Azure Data PlatformSQLAzureSQLServer on Azure VM

RLS (Row Level Security) basics

RLS (Row Level Security) is a brand new feature which has been introduced in Azure, SQL Databases (v12) and SQL Server 2016. This feature provides you access control on rows of tables for users\logins querying the data. Basically, it filters the rows based on certain characteristics of Users\Logins. After getting this feature it becomes very easy to implement separation of duties & you get the power to deny read rights to even those users who have membership of SysAdmin role. Which in turn provides more confidence to your end users. Your data remain safe & accessible to only authorized users.

This is a great security feature which will help multiple industries, in-fact many organizations developed in-house solutions\workarounds to implement something similar on their own; but the maintenance overhead was too much & it becomes very complex to manage on multiple tables.

With this new feature you get this functionality straight out of the box and you don’t even have to change anything on your application side.

RLS is one of the most robust and reliable security features, reason being RLS (Row level security) is implemented at the database level itself, which means there are no back doors\alternatives, once configured properly no unauthorized user can read\modify your data.

Use Case:
This feature becomes a life saver if you are hosting a multi-tenant application and storing data in the same database or if you want to filter rows based on role\other certain characteristic of end users.

We can create two types of security predicates in RLS:
1. Filter Predicates for SELECT, UPDATE, and DELETE they works silently and filter the rows available to read operations & the end user will never come to know that the results were filtered.
2. Block predicates for AFTER INSERT, AFTER UPDATE, BEFORE UPDATE, BEFORE DELETE for only those rows that violate the predicate and these explicitly block write operations so the end user gets an error message and the write operation fails.


Let’s understand how these predicates work in different situations.

Filter Predicate

Select: a filter is applied while reading data from the base table & only selected rows are returned.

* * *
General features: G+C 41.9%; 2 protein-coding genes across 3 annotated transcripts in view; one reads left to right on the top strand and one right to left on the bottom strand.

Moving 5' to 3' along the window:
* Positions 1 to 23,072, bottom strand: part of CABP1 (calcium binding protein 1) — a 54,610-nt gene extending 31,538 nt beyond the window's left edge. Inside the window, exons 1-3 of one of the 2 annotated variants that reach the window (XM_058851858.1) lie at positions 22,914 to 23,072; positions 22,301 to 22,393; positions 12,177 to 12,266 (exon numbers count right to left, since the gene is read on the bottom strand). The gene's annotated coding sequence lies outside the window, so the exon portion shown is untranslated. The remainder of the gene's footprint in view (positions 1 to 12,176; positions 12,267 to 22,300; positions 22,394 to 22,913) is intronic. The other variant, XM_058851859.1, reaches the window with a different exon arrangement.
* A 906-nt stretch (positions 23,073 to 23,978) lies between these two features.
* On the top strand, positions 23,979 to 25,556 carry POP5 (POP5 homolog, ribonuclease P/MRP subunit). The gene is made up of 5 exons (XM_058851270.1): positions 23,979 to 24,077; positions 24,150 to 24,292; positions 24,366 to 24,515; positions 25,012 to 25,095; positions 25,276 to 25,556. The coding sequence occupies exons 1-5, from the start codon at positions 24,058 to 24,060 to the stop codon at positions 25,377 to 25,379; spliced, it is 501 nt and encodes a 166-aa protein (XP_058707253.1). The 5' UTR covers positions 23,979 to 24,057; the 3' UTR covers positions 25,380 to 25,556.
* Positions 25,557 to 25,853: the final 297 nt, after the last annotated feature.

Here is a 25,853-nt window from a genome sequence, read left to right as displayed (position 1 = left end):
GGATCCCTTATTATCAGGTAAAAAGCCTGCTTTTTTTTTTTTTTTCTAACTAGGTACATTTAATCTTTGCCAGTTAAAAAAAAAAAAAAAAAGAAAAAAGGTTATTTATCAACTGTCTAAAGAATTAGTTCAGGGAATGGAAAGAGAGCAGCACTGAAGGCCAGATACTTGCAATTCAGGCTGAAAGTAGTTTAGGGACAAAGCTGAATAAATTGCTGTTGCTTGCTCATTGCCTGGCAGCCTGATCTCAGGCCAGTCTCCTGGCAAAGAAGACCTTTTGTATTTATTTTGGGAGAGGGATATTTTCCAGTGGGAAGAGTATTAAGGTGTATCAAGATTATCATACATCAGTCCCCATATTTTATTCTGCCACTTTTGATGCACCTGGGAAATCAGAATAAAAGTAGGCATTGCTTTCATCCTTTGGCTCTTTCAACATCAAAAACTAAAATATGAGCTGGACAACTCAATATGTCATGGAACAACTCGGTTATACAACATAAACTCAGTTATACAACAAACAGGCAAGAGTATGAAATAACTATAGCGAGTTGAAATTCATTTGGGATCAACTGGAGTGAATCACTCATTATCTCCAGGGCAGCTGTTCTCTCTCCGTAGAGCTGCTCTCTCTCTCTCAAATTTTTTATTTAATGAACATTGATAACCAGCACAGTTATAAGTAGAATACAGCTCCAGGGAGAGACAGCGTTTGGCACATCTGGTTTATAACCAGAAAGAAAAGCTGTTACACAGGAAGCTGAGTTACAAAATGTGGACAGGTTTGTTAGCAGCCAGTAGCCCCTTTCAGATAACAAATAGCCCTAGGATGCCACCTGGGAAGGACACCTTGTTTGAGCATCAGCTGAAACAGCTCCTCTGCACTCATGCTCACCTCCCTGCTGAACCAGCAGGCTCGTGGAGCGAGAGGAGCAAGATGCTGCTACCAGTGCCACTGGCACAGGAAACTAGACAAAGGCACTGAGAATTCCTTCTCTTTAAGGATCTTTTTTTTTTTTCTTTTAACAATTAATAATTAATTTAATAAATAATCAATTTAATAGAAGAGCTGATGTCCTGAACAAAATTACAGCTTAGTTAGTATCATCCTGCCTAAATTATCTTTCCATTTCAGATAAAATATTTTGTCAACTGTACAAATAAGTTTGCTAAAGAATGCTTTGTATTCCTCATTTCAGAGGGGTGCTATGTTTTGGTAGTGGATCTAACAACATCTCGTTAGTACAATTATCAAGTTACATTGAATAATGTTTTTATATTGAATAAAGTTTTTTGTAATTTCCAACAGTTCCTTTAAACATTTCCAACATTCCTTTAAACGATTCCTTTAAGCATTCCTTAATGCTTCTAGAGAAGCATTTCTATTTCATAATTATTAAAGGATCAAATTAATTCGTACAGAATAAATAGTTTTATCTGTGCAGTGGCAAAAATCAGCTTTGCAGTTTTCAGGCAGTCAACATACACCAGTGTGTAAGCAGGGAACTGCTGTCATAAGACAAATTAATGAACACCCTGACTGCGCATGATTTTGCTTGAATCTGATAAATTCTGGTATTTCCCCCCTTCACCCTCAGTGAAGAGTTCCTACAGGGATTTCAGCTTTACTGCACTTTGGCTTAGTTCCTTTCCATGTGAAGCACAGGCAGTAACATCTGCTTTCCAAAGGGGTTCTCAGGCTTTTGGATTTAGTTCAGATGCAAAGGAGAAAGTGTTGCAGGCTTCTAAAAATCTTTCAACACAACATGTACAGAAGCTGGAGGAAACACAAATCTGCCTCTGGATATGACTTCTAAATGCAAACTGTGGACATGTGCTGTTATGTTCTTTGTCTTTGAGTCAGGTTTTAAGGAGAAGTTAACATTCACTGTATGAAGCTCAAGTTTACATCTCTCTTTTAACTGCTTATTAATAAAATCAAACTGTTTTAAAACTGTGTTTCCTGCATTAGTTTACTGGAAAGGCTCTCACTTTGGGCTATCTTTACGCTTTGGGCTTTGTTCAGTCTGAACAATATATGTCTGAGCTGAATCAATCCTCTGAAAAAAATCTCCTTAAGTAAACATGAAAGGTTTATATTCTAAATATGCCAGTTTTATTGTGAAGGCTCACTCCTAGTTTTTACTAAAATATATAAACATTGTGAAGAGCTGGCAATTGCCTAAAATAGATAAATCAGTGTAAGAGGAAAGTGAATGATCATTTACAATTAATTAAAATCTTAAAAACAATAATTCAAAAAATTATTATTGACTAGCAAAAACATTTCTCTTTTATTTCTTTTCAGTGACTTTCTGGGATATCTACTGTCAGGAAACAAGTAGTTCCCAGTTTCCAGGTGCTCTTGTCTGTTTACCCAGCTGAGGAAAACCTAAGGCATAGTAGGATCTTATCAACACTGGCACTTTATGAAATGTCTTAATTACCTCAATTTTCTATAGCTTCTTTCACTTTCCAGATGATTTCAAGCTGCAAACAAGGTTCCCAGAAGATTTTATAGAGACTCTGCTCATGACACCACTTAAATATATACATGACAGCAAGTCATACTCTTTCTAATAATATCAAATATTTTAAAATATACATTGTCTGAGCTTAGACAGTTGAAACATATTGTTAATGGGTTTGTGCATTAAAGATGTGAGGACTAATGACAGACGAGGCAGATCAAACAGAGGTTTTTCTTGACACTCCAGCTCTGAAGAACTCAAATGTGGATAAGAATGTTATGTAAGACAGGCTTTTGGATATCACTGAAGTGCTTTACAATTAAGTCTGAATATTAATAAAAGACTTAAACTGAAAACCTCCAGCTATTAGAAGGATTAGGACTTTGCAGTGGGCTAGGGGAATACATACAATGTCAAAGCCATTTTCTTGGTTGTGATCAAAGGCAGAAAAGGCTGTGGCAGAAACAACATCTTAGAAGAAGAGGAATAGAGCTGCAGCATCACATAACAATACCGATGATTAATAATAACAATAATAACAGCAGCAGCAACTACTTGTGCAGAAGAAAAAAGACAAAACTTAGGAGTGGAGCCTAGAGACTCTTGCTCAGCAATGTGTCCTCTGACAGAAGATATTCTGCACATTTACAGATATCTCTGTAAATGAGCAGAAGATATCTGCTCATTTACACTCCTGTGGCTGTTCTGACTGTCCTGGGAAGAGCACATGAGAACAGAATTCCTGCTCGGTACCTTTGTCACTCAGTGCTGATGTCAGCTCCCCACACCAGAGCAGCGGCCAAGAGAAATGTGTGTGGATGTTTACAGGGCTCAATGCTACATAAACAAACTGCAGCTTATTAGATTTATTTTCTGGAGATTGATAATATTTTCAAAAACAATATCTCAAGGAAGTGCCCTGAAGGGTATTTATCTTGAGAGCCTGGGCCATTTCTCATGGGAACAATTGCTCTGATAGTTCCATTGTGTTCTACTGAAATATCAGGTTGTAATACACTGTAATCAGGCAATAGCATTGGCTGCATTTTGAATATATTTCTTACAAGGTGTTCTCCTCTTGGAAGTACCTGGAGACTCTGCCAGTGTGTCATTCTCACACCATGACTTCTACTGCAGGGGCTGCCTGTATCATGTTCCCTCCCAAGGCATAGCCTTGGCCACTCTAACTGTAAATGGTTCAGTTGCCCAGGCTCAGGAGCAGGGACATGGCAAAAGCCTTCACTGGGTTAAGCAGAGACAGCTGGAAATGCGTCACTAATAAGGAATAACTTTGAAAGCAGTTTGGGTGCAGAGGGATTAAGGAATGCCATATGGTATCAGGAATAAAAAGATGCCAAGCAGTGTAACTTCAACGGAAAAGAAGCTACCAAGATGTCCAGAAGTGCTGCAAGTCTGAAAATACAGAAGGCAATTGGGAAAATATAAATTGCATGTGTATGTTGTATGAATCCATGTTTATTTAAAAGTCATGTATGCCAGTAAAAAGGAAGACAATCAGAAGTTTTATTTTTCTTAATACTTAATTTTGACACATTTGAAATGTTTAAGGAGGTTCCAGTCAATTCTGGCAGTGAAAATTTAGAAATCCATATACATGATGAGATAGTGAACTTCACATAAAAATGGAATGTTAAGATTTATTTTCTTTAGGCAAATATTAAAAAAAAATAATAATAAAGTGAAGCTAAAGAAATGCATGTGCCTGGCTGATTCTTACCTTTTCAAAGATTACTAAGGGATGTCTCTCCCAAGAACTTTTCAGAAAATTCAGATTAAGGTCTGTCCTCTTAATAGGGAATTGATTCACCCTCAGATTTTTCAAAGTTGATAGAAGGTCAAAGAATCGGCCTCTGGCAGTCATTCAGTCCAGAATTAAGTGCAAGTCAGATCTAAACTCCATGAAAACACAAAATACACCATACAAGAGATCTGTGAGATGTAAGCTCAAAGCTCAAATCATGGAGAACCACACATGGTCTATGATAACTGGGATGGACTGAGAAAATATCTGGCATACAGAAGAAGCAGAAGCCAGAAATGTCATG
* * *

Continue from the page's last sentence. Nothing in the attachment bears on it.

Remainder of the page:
Update: end user will be able to update only those rows which are visible & not filtered. But Note that users can update rows which are visible as of now, but eventually they will be filtered post update.

Delete: users will be able to delete only visible rows and will not be able to delete filtered rows.


Block Predicate

Update: there are two sub-categories of Block update predicate, Before Update and After Update. It works just like triggers means if you want to block updates based on current value of the same\related columns you must reference inserted and deleted intermediate (Magic) tables to get both values and then compare to make a decision.

After update block predicate will be checked by optimizer only if any column value gets modified which is being used in predicate function.

There is no bulk API change that means after insert will apply to Bulk insert just like it works for the regular insert statement.


Enough of talking, but I want to know what all permissions one should have to implement row level security?
Well, there are just two permissions which are required to implement row level security (RLS) and those are:
2. ALTER permission on Schema

The users must have SELECT and REFRENCES permission on the function being used as a predicate along with REFRENCES Permission on target table which is being bound to the policy; and REFRENCES permission on each column from the target table which is used as an argument.


In the next post we’ll see how to implement this amazing feature in Azure\SQL Database, stay tuned.


Hope you enjoyed the post, feel free to leave a comment. 🙂

Sarabpreet Singh Anand
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